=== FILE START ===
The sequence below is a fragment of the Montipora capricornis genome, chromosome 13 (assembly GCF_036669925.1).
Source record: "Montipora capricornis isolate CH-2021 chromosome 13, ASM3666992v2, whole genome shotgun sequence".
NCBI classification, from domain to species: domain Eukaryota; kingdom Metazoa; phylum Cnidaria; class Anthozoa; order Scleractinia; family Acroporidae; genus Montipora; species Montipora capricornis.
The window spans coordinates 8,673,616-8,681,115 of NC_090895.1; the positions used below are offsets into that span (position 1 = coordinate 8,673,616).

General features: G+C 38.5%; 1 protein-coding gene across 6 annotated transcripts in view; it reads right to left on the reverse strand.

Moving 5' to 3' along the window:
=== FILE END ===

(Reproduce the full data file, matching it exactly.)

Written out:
The sequence below is a fragment of the Montipora capricornis genome, chromosome 13 (assembly GCF_036669925.1).
Source record: "Montipora capricornis isolate CH-2021 chromosome 13, ASM3666992v2, whole genome shotgun sequence".
NCBI classification, from domain to species: domain Eukaryota; kingdom Metazoa; phylum Cnidaria; class Anthozoa; order Scleractinia; family Acroporidae; genus Montipora; species Montipora capricornis.
The window spans coordinates 8,673,616-8,681,115 of NC_090895.1; the positions used below are offsets into that span (position 1 = coordinate 8,673,616).

General features: G+C 38.5%; 1 protein-coding gene across 6 annotated transcripts in view; it reads right to left on the reverse strand.

Moving 5' to 3' along the window: